Department of

Mathematics


Seminar Calendar
for events the day of Tuesday, November 19, 2019.

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Tuesday, November 19, 2019

11:00 am in 347 Altgeld Hall,Tuesday, November 19, 2019

Two theories of real cyclotomic spectra

Jay Shah

Abstract: The topological Hochschild homology $THH(R)$ constitutes a powerful and well-studied invariant of an associative ring $R$. As originally shown by Bokstedt, Hsiang and Madsen, $THH(R)$ admits the elaborate structure of a cyclotomic spectrum, whose formulation depends upon equivariant stable homotopy theory. More recently, inspired by considerations in p-adic Hodge theory, Nikolaus and Scholze demonstrated (under a bounded-below assumption) that the data of a cyclotomic spectrum is entirely captured by a system of circle-equivariant Frobenius maps, one for each prime p. They also give a formula for the topological cyclic homology $TC(R)$ directly from these maps. The purpose of this talk is to extend the work of Nikolaus and Scholze in order to accommodate the study of real topological Hochschild homology $THR$, which is a $C_2$-equivariant refinement of $THH$ defined for an associative ring with an anti-involution, or more generally an $E_\sigma$-algebra in $C_2$-spectra. The key idea is to make use of the $C_2$-parametrized Tate construction. This is joint work with J.D. Quigley and is based on the arXiv preprint 1909.03920.

1:00 pm in 347 Altgeld Hall,Tuesday, November 19, 2019

Global Strichartz estimates for the semiperiodic Schrodinger equation.

Alex Barron (illinois Math)

Abstract: We will discuss some recent results related to space-time estimates for solutions to the linear Schrodinger equation on manifolds which are products of tori and Euclidean space (e.g. a cylinder embedded in R^3 ). On these manifolds it is possible to prove certain analogues of the classical Euclidean Strichartz estimates which are scale-invariant and global-in-time. These estimates are strong enough to prove small-data scattering for solutions to the critical quintic NLS on R T and the critical cubic NLS on R^2 T (where T is the one-dimensional torus).

2:00 pm in 243 Altgeld Hall,Tuesday, November 19, 2019

An overview of Erdős-Rothschild problems and their rainbow variants

Lina Li (Illinois Math)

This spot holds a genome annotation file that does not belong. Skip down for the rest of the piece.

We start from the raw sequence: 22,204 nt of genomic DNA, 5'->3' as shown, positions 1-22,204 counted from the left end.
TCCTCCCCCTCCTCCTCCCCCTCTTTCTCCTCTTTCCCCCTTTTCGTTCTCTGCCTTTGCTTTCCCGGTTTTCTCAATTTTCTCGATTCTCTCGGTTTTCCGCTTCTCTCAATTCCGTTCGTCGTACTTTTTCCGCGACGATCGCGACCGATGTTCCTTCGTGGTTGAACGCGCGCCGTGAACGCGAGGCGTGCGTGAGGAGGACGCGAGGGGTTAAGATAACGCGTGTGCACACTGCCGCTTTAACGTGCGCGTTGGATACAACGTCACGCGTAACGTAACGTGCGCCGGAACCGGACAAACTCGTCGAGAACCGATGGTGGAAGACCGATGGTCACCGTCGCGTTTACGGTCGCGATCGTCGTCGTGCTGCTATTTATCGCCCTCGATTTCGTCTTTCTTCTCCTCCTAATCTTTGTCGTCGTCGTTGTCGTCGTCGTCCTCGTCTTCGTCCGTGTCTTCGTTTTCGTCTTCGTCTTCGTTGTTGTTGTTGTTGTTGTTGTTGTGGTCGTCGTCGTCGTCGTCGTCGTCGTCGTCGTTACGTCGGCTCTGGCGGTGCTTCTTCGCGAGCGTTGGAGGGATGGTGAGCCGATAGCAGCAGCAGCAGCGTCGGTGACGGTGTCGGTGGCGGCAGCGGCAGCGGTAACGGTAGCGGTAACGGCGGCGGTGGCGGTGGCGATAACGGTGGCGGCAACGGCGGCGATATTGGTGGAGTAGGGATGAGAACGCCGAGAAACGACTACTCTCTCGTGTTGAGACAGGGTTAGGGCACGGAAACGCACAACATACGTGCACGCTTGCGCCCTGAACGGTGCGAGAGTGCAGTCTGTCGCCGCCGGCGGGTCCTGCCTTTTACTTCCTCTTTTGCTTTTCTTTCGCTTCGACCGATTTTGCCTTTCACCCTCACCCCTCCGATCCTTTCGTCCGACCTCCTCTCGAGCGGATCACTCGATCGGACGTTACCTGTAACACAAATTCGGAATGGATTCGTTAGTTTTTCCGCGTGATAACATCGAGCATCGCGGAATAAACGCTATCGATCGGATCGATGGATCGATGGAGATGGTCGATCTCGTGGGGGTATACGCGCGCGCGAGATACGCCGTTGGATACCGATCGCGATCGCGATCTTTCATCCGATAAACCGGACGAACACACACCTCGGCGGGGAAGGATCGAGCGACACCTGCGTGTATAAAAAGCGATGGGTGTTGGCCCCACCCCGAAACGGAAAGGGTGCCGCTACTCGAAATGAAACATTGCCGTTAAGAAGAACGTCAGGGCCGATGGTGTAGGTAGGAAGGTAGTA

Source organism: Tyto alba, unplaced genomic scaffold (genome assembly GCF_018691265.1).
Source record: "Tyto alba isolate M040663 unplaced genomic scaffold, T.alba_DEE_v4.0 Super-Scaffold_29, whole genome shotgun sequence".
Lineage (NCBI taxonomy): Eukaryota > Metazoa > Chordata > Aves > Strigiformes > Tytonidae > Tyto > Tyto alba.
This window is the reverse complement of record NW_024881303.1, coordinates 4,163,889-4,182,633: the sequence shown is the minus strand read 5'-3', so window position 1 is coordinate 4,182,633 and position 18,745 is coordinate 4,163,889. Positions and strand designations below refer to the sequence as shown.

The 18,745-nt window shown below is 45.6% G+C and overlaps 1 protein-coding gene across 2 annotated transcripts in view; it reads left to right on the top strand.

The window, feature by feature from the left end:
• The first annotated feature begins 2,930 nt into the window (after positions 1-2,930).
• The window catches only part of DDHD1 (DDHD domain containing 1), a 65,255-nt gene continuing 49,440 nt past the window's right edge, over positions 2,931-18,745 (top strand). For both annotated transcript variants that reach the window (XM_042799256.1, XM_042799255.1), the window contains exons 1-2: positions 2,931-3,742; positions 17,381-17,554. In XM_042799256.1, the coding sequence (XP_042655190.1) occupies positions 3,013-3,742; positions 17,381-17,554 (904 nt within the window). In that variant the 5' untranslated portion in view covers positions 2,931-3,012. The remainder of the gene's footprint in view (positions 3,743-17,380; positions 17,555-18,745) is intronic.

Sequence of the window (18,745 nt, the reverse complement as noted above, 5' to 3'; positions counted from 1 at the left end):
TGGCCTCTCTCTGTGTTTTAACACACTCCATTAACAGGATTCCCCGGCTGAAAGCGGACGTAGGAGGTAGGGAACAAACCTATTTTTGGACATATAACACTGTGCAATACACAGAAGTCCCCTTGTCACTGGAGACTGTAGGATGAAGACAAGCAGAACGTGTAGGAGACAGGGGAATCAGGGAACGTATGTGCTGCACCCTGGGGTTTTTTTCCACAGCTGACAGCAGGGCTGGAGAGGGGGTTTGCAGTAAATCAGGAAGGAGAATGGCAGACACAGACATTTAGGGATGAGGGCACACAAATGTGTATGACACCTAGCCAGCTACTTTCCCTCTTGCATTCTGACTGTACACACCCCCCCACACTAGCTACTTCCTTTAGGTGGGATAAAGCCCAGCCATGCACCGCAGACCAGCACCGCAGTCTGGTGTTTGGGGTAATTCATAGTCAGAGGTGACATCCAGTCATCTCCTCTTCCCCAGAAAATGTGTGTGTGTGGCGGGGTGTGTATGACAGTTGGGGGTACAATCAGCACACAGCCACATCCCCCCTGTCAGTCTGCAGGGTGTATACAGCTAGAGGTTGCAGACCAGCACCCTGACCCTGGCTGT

Abstract: In 1974, Erdős and Rothschild conjectured that the complete bipartite graph has the maximum number of two-edge-colorings without monochromatic triangles over all n-vertex graphs. Since then, a new class of colored extremal problems has been extensively studied by many researchers on various discrete structures, such as graphs, hypergraphs, Boolean lattices and sets.

In this talk, I will first give an overview of some previous results on this topic. The second half of this talk is to explore the rainbow variants of the Erdős-Rothschild problem. With Jozsef Balogh, we confirm conjectures of Benevides, Hoppen and Sampaio, and Hoppen, Lefmann, and Odermann, and completes the characterization of the extremal graphs for the edge-colorings without rainbow triangles. Next, we study a similar question on sum-free sets, where we describe the extremal configurations for integer colorings with forbidden rainbow sums. The latter is joint work with Yangyang Cheng, Yifan Jing, Wenling Zhou and Guanghui Wang.

2:00 pm in 347 Altgeld Hall,Tuesday, November 19, 2019

Absolute continuity and singularity for probability measures induced by a drift transform of the independent sum of Brownian motion and symmetric stable process

Ruili Song (Nanjing University of Finance and Economics, and UIUC Math)

Abstract: We consider a Levy process $X$ which is the independent sum of a Brownian motion and a symmetric $\alpha$-stable process in $R^d$. The probability measure $P^b$ is induced by the drift transform of $X$ via the vector valued function $b$. We study mutual absolute continuity and singularity of $P$ and $P^b$ on the path space. We also investigate the problem of finiteness of the relative entropy of these measures on $R^d$ ($d\ge 3$).